I produce with this balance in mind. Because everything is done very digitally, it’s very straight to the point, it’s a 0 or a 1. So, straying from the rules is important. If a demo take is recorded terribly but has the right feeling, it has to stay. Because once the moment has passed, you often can’t get that feeling back again. The fun comes in how far you can push things before they break.

You were featured on the pages of our latest issue, UTOPIA | DYSTOPIA, as one of Glamcult’s favourite talents. Do these two concepts play out in any way in your personal life or music-making practice?  

My focus is always on the in-between, the heterotopia—being both but neither. Culturally, I’m in-between and have always mixed with as many different people as possible. And I create from what I know. “Perfection”, either way, is uninteresting. It shows the end, the limit. There are no more questions, nothing left to learn. It’s stagnation, it’s death.

You’re a self-sufficient, self-made artist. Regardless, is it important for you to work with other artists too? If yes, can you share an experience that you had with someone else that informed your creative process in any way? 

The collective is dead. There was a great moment not long ago with Odd Future, A$AP, Raider Klan, Pro Era, etc., when collectives made sense and were exciting and helped each other go further. But more recently, the idea has been twisted. What came from a place of inclusion now comes across as very exclusive. There’s mixed messages coming from these collectives. They love everyone and want everyone to be a part of their movement when it’s time to sell a product, but the rest of the time they’re far too cool to be associated with anyone who isn’t a member. They remind me of religious scammers, fake healing and running off with the donations. This is why I say: ‘we don’t swindle the small clans’. I see collectives fighting others just like them, not realising there’s a bigger threat taking advantage of all of us. I’m not saying, Don’t create with your friends and people you share ideals with. I’m just implying there’s only 2 groups really. You’re either us or them.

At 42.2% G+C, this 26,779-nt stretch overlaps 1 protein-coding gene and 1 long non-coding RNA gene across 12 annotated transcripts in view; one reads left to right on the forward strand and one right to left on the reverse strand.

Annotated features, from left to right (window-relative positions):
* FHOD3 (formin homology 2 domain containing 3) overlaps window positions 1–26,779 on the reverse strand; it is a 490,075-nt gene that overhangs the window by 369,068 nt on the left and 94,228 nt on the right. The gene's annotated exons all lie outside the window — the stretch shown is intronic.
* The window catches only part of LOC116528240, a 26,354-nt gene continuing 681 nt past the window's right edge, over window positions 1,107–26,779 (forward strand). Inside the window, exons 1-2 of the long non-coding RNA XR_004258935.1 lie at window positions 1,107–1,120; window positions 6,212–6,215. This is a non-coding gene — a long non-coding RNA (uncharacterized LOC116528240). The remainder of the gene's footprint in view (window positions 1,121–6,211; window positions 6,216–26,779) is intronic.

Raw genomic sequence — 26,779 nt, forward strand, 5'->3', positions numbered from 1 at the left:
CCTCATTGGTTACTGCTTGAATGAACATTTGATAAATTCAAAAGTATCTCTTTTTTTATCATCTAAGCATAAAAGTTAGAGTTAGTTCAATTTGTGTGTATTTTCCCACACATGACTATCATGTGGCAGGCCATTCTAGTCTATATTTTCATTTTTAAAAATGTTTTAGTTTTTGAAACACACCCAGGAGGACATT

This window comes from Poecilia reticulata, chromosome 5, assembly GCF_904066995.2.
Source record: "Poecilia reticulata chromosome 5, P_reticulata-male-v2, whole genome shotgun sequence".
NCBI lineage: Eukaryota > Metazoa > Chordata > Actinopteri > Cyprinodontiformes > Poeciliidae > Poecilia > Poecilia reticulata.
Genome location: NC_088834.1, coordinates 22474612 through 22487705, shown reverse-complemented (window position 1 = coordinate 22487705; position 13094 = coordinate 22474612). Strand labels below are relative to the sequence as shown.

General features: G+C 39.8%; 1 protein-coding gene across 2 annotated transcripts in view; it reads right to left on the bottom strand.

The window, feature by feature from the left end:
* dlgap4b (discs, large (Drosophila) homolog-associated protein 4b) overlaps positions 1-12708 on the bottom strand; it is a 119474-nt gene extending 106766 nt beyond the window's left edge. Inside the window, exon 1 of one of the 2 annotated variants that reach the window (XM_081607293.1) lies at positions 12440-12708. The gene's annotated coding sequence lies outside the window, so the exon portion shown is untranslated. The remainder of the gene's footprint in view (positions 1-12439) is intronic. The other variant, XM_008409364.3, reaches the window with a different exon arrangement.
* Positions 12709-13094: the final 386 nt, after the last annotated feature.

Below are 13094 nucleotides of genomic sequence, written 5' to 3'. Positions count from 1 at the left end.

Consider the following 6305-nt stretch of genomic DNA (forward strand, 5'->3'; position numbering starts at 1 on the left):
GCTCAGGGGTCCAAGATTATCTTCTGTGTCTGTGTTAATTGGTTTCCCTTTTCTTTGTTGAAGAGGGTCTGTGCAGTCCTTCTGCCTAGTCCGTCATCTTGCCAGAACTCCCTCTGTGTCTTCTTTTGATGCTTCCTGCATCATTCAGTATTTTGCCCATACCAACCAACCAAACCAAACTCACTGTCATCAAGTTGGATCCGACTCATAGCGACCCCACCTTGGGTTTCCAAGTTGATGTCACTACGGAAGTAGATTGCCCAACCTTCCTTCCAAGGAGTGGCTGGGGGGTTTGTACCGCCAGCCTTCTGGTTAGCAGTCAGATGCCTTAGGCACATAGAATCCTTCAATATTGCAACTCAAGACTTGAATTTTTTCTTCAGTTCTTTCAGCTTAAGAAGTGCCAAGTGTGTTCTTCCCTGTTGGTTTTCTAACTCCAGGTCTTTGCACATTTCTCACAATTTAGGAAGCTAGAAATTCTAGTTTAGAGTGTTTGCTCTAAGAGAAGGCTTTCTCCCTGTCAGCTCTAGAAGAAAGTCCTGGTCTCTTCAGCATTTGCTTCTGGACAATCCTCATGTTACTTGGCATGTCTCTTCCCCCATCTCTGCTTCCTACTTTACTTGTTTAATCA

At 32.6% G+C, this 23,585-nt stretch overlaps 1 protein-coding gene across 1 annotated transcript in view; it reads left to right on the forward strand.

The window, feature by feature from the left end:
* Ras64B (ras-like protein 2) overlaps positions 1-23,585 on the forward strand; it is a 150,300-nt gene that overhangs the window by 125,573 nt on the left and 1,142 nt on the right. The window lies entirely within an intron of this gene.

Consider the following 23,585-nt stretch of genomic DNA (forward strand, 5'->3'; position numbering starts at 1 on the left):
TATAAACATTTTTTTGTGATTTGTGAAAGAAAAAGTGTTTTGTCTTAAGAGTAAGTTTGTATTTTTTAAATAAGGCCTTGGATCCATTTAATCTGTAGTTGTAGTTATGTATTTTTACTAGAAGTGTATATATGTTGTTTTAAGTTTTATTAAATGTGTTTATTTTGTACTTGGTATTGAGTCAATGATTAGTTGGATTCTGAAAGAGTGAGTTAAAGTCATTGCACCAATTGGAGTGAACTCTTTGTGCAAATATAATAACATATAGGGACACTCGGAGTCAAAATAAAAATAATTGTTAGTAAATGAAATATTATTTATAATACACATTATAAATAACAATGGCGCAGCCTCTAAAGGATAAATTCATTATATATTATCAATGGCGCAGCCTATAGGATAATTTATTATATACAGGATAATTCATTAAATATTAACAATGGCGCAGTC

I sense a religious influence throughout your work. In what ways have you adopted religious principles to the times we live in today?

We all pursue something with great devotion. We all have our habits and rituals. We all have our ideals and beliefs we live by. My interest isn’t in religion in the conventional sense. I’m more focused on the reasons we do what we do, be it pray 5 times a day or smoke 10 cigarettes a day. Looked at from the outside, everything we do is pretty weird, and that’s interesting.

As an emerging artist, how do you measure success? 

Regardless of the level you’re on as an artist, it’s difficult to measure success. It’s not very black and white, and you’re likely to spend a long time creating a product that’s a truthful reflection of you and your feelings. By the time it’s finished, that feeling has probably passed, you’re already expressing the next one. So there’s no instant reward for your work. Personally, it makes me enjoy other things more. Cooking is that much more satisfying when you’re working on a song, which probably won’t come out for months, if at all. You make and consume the food within a couple of hours; the reward for your work is instant. If anything, emerging artists shouldn’t worry about success. I don’t feel like I create for any reason other than enjoyment itself. I would have stopped a long time ago otherwise.

What’s next for you? Is there something you’re dreaming about, obsessing with or wanting to experiment with?

This so far is all part of a bigger plan. What’s next is already in motion, and if you’re reading this, you’re already a part of it. Either roll with us, or you’re one of them.

Words by Valkan Dechev

Photography by Joseph Barrett